Hey guys,

Couldn't find the answer to this question in any old threads, probably because I don't know the terminology involved well enough.

I have a program which takes in data and writes it into a numpy array at the beginning of a pipeline. I use a class called Masterarray to take in the data and form it into an array.

Now I need to add the ability to take in the data and return a modified, but similar array. The new array, call it Darkarray, has all of the same dimensions and properties as the Masterarray, but the values are changed. To make this easy on myself, I set darkarray as an inheritance class so that my metacode looks like:

class Masterarray:
   def __init__(self, inlist, x_col, dark_col, ref_col):  
       ......
       ......
   def fcn1: 
       ......
   def fcn2:
       ......

class Dynamic_dark(Masterarray):
      	def __init__(self, inlist, x_col, dark_col, ref_col, sstart, ssend, lstart, lend):
        ......
        ......

My problem is that I have these functions, fcn1 fcn2 etc... that do very simple things, like return columns, rows and other simple operations. Since my inherited class, dynamic_dark is an array of equal dimensions, I thought I could just have these functions be inherited as well. But in my main program, when I call fcn1 or fcn2 even after instantiating the Dynamic_dark class, it returns values for these based on the original class. How do you inherit functions so to speak so that I can call them same function for either array?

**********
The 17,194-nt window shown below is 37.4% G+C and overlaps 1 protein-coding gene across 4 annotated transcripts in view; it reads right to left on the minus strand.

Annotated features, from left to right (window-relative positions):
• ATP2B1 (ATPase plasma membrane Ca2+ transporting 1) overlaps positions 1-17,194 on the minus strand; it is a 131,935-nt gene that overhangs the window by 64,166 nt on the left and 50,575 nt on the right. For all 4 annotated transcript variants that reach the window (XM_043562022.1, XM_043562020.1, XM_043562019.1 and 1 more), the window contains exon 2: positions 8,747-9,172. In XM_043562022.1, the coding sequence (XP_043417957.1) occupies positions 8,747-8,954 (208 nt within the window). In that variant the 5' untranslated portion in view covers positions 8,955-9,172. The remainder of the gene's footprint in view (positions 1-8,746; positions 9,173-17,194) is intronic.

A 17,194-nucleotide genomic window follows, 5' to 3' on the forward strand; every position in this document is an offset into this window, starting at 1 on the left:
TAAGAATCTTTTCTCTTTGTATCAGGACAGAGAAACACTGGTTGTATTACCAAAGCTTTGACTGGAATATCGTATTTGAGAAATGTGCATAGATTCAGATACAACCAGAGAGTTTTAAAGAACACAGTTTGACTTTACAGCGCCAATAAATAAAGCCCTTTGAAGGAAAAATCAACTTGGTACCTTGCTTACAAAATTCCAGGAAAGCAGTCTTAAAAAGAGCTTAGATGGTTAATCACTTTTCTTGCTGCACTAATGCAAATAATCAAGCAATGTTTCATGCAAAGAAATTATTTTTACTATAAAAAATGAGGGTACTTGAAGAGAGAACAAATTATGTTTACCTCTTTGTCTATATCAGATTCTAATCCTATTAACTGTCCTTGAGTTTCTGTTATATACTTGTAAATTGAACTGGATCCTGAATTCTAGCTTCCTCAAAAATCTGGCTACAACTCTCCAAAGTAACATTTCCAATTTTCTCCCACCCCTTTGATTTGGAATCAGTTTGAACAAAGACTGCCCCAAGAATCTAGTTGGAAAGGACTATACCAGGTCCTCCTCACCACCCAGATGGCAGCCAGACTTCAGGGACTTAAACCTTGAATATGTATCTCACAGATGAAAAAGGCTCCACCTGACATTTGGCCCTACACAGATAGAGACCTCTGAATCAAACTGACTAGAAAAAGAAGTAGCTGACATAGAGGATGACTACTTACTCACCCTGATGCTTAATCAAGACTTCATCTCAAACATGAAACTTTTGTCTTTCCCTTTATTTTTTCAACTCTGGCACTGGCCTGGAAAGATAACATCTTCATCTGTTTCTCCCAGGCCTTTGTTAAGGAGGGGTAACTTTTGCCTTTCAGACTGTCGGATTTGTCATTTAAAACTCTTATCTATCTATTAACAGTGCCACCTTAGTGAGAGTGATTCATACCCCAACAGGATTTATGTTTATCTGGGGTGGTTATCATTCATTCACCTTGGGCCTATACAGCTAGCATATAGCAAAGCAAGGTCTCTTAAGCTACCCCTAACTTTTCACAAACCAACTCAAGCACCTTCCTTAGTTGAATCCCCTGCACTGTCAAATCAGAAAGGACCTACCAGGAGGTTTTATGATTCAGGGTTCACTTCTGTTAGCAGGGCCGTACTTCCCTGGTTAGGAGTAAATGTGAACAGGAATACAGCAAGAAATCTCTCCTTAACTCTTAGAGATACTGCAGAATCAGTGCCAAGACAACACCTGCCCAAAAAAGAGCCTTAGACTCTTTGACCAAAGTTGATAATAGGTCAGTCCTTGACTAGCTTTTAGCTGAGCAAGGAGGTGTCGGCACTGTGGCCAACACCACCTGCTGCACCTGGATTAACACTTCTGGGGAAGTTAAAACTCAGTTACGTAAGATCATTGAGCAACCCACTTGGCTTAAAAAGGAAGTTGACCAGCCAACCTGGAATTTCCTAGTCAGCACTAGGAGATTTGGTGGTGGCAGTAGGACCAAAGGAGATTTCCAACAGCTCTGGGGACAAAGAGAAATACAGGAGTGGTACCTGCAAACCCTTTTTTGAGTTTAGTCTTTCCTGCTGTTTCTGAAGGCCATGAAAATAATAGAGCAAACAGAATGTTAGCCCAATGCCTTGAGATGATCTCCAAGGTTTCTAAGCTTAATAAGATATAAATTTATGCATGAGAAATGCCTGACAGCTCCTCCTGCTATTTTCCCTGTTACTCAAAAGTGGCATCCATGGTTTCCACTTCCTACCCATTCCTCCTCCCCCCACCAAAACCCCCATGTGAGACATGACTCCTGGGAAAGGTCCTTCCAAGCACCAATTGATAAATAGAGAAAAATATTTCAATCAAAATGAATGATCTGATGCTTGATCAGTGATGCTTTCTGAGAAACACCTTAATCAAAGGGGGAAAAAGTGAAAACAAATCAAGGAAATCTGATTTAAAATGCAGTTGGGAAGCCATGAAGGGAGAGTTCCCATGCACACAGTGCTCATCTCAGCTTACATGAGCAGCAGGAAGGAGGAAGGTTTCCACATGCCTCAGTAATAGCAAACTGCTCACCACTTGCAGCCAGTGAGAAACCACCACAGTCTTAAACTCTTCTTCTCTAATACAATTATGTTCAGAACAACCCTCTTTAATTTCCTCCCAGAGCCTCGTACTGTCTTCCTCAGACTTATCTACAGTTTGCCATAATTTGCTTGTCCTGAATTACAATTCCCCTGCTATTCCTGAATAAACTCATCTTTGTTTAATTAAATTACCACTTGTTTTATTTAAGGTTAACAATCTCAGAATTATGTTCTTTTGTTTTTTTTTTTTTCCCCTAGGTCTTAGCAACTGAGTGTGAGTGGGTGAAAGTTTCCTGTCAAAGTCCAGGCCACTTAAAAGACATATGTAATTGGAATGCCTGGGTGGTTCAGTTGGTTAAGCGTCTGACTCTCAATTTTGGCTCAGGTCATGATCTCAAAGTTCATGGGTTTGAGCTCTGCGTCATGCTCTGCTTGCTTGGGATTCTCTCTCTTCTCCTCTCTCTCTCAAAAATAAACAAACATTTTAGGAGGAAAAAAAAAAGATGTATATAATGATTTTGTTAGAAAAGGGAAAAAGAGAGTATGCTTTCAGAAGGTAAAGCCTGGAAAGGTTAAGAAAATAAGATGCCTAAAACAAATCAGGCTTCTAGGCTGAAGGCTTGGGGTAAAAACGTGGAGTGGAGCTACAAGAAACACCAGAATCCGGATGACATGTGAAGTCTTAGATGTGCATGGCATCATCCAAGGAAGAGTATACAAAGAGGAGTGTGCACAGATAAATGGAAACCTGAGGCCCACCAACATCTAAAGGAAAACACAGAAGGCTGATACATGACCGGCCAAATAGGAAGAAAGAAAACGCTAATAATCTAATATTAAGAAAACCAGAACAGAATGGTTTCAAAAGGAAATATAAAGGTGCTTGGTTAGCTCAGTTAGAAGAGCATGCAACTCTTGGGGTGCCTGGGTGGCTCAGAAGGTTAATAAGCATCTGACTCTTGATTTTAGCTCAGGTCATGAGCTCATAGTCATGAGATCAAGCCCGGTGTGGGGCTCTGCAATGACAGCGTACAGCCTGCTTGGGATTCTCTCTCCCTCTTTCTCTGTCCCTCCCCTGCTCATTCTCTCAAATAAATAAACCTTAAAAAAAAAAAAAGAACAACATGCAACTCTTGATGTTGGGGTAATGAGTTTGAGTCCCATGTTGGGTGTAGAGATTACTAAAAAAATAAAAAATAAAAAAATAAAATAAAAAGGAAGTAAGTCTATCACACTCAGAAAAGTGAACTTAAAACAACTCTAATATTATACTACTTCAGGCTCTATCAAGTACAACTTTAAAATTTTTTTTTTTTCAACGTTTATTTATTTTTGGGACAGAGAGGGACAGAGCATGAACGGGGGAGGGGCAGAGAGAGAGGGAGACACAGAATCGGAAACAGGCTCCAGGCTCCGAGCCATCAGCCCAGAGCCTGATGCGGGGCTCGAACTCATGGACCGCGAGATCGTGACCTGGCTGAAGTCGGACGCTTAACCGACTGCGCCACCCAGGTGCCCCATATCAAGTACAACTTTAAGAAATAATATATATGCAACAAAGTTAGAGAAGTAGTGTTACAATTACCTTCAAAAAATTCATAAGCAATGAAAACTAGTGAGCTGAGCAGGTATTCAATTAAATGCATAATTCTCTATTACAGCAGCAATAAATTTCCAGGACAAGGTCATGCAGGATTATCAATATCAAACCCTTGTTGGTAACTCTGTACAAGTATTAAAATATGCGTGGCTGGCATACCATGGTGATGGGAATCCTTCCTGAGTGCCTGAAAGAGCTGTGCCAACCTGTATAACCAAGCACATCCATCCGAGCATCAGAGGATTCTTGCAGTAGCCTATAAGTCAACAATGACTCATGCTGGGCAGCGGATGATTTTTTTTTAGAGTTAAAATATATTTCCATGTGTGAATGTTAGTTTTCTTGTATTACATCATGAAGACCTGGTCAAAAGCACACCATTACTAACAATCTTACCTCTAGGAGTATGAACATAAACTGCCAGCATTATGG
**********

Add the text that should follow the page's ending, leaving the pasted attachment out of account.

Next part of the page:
So since posting this, a colleague pointed out that this is polymorphism. I'll try to read up on that and see if I can solve the problem. If you guys have anything to add, would still certainly be glad to hear it.

It is possible that you are setting class variables instead of setting values for instance in __init__. For me looks like you would not need two classes as you are not changing any functionality, but both your objects are of same type. Read up on Python philosophy of 'duck typing'. It is posible that what you would need could be also 'factory method'.

The bases of inheritance makes it clear .... that is if you inherit from a class you will have its methods into you new derived class. But and only but ....! you will not be able to genericaly call those methods in the parent class if you have the same methods in your class. The parent methods becomes like a virtual methods and only active when you have not over ruled them with your custom methods.

Hope i am clear. :)

Both of these suggestions were certainly helpful, but the information I could find on them seems pretty abstract. Sort of the kind of thing you'd study for a test in a programming class.

Let me put the questions this way and maybe the best solution will present itself:

If you have a code that is built around manipulating a matrix. Say you had 50 different functions that can operate on this matrix. You also have a very stable main program where everything is called in a nice sequence. Now, you decide you want to do the same thing on a new matrix. You can't just change the main program calls for the new matrix since it's already very elegant. Then all I need is one line that basically says (If choice A, make matrix A. If choice B, make matrix B), and then the rest of the code should operate on either matrix.

Anyway, I think the solution I'm going to make is this:

In my Masterarray class, I'm going to just put an if statement. If a keyword is specified, it will make the matrix of type A. If not, then type B. This seems like maybe the best solution, although I thought it was kind of a novice approach.

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